I don't expect work to be much different the rest of the week, actually. Assuming there are no massive bugs with the system and people can use it and stuff. Probably Wednesday night I'll get some more supplies (lumber, etc)

Thursday night I'll probably blow off with lots of email reading, counter-strike playing, or miniature painting. Though I'm mostly playing counter-strike out of habit these days.

Friday: ??

Saturday I'll be priming or working on the interior. If I have to do the interior because of rain, that will still be tough since I won't have the space outside the porch to maneuver stuff around in. Oh well.

Stupidest spam ever:
Important notice

We have just charged your credit card for money laundry service in amount of $234.65 (because you are either child pornography webmaster or deal with dirty money, which require us to layndry them and then send to your checking account).
If you feel this transaction was made by our mistake, please press "No".
If you confirm this transaction, please press "Yes" and fill in the form below.

Enter your credit card number here:

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September 19, 2003

TRAVEL plans for December. But if Jackson goes this far off path, I'll be annoyed.

HEY, howcome nobody told me Peter Leithart had a blog? It's the view from Peniel.

I've made some updates to my blogroll too, adding some heirolinkers, several of whom use my less canonical "bellatlantic" URL. The canonical ulr is http://mysite.verizon.net/~vze2tmhh/index.htm

And while I think this post is mistaken because it disagrees with my own view of the Mosaic covenant, I also wonder what "dangerous trajectory" it puts the adherent on. If the Mosaic covenant was "a form of the Covenant of Works because it does not ever offer salvation to Israel; rather it only offers a fat life in the land if they are able to keep all of its commands, and death if they do not." then:

1. How did Christ actively fulfilling the terms of the covenant earn salvation for us?

2. Why does our failure to keep the terms of it send us to hell?

I don't want to be too hard on this guy, because I know him from way back, but if pictures of Christ is a "serious violation" of the commandment against idolatry, what's he doing in a church that tolerates it?bb gun list

ONE LAST comment on Revolve before my house collapses. I didn't read the whole Christianity Today article thru till now. The last item they mention (below) means we're really in throw-the-moneychangers-out territory.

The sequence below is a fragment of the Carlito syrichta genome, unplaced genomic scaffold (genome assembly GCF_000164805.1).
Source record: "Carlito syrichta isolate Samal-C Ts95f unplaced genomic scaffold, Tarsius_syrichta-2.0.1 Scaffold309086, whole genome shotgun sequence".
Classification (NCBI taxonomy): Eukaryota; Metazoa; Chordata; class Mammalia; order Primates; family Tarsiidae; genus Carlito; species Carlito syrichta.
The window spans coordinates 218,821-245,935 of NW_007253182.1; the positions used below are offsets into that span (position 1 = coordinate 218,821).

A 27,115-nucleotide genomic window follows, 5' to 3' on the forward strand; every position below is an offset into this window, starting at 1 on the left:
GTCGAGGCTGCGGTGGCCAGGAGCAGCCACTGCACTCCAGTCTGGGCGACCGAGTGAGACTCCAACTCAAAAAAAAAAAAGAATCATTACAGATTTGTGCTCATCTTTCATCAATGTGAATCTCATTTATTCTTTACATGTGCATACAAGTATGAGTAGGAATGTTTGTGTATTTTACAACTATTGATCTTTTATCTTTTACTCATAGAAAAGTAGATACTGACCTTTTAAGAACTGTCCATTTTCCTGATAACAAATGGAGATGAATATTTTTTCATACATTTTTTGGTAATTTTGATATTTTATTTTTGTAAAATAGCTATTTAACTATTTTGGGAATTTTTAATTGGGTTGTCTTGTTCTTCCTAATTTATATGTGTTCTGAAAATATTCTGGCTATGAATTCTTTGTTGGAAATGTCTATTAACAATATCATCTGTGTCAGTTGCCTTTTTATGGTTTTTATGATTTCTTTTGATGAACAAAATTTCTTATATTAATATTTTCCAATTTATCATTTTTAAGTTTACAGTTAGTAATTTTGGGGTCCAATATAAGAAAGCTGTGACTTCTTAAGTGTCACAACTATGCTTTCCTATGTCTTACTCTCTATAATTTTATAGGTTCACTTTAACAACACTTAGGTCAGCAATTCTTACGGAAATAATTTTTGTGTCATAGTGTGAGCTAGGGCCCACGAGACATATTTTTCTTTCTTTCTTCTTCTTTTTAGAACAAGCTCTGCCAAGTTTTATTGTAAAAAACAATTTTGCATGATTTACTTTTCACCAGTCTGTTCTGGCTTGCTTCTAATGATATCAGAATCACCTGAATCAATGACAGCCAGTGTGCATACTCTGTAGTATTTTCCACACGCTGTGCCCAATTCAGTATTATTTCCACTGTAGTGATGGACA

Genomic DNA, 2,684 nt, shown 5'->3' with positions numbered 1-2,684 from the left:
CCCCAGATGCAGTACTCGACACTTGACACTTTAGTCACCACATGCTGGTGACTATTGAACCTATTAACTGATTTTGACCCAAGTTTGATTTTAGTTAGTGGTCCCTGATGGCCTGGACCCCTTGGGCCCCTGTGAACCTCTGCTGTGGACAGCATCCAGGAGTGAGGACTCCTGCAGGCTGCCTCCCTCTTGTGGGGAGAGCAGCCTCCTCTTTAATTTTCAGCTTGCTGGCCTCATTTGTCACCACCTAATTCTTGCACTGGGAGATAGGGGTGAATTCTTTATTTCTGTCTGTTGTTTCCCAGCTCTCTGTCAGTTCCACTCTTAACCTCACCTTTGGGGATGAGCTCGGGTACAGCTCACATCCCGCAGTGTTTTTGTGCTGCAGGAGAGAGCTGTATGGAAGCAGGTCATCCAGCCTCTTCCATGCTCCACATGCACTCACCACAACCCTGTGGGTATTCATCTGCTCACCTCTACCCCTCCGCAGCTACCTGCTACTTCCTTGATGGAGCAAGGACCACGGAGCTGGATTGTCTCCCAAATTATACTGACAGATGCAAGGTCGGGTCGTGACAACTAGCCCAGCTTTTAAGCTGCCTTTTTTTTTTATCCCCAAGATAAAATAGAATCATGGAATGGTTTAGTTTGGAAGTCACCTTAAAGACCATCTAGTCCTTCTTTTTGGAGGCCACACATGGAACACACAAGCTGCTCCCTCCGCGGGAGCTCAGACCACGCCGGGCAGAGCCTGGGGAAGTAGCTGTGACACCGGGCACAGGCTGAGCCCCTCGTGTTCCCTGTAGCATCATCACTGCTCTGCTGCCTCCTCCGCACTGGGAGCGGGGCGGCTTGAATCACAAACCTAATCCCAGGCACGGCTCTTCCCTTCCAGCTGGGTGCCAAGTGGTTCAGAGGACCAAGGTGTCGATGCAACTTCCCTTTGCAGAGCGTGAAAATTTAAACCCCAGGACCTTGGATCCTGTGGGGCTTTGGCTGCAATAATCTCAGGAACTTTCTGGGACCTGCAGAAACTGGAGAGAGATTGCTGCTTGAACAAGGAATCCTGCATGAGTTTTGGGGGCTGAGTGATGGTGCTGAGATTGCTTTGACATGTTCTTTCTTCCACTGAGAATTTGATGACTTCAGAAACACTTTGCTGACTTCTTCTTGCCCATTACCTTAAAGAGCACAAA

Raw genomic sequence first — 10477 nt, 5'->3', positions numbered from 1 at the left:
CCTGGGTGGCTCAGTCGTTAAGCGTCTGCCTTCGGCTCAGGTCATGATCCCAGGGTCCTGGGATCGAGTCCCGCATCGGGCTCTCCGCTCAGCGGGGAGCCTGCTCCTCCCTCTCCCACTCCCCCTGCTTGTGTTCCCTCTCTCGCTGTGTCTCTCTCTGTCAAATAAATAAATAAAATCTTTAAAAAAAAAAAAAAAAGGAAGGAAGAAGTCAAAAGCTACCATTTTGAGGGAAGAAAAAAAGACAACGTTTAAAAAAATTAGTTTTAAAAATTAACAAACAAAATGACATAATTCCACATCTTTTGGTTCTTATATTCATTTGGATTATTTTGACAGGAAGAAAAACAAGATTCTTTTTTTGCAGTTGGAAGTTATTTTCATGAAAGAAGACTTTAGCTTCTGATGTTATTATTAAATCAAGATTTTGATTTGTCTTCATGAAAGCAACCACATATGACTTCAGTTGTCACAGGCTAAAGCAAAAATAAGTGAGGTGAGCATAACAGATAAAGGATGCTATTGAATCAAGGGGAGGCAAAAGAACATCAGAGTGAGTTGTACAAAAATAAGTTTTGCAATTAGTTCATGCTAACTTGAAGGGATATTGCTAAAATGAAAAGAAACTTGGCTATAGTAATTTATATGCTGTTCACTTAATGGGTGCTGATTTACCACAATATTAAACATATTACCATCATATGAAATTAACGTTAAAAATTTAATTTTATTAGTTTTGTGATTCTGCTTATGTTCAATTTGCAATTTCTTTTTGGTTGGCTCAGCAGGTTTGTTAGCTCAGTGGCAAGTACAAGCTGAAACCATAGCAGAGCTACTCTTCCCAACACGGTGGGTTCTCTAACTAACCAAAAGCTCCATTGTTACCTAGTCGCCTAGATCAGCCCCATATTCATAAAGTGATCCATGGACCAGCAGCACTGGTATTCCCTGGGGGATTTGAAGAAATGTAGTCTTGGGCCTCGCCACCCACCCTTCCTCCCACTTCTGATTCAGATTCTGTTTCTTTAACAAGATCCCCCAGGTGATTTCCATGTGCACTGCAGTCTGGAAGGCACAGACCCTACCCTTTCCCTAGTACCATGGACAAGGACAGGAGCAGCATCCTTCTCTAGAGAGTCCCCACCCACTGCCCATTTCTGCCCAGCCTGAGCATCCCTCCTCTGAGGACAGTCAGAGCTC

On page 186, the girls can find "Top Ten Great Christian Books." C. S. Lewis and Dorothy Sayers haven't made the list. Top honors go to Witnessing 101 by Tim Baker and published by Transit Books. In fact, all of the top ten books have been recently published by Thomas Nelson, most of them through Transit Books.

Here's another curiosity: The eighth of the top ten great Christian books is titled Why So Many Gods? Its authors are Tim Baker and Kate Etue. Kate Etue is also the senior editor of Revolve. She was the one promoting the biblezine on CNN recently.

On page 231, in a blurb called "Issues: Religion," teens are told about "a cool book called Why So Many Gods? that will explain a lot of it for you." It's the same book that made the top ten list!

THE SECOND intermittent power outage tonight is a sign that I should go to bed. But I've updated Lupine Nuncio with the cover image for Wolfe's forthcoming novel The Knight

Christianity Today had a critique of Revolve, which has some interesting points. I'm not sure they're right about the "Its ok for gorls to call guys because Ruth is a counterexample" idea. I mean if the boy has a legal oblicagtion to marry you already and if your mother[-figure] encourages you to contact the boy, you might have a better case.

The Christian idea of "don't put yourself forward, let the guy lead" is also based on a current milieu of total erosion of sexual mores.

My computer smells funny. Its working, but maybe something got zapped.

September 18, 2003

Dear God, no.

I wish this was a joke.

Oh, note how the "Y" in the font looks like a little icthus. I guess the "W" looks like a whacked omega. The "E" just looks stupid.

That's a lot of different typefaces for a cover isn't it?

Does the girl in the middle look vaguely Jewish to anyone else?

I guess I'll add some more cooments to fill out my blogpage.

The whole "100+ whatsits" is an artifact of magazine competing for attention in a checkout line. So the only rationalle for this is to be a copycat, not because of any functionaliy it brings to the format.

This whole thing is really ripe for a parody, since it's almost parody already. At least they didn't "advertise" the Bliblical content they way they do the notes.

150 Radical Songs!

6 laws about menstruation!

God speaks out on 10 'Dos and Don'ts'

If you were really going to include "tips for youth" in the thing, wouldn't it make sense to publish Proverbs along with it?